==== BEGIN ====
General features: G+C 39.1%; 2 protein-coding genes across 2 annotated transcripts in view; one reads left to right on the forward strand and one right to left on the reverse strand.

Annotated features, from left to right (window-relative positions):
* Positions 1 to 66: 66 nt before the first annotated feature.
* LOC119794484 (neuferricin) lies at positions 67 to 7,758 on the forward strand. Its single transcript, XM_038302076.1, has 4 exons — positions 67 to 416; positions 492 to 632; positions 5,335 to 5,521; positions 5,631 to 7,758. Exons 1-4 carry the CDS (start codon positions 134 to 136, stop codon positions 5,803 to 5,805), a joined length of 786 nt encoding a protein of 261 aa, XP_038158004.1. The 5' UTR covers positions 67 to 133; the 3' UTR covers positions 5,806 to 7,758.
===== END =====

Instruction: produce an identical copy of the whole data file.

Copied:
General features: G+C 39.1%; 2 protein-coding genes across 2 annotated transcripts in view; one reads left to right on the forward strand and one right to left on the reverse strand.

Annotated features, from left to right (window-relative positions):
* Positions 1 to 66: 66 nt before the first annotated feature.
* LOC119794484 (neuferricin) lies at positions 67 to 7,758 on the forward strand. Its single transcript, XM_038302076.1, has 4 exons — positions 67 to 416; positions 492 to 632; positions 5,335 to 5,521; positions 5,631 to 7,758. Exons 1-4 carry the CDS (start codon positions 134 to 136, stop codon positions 5,803 to 5,805), a joined length of 786 nt encoding a protein of 261 aa, XP_038158004.1. The 5' UTR covers positions 67 to 133; the 3' UTR covers positions 5,806 to 7,758.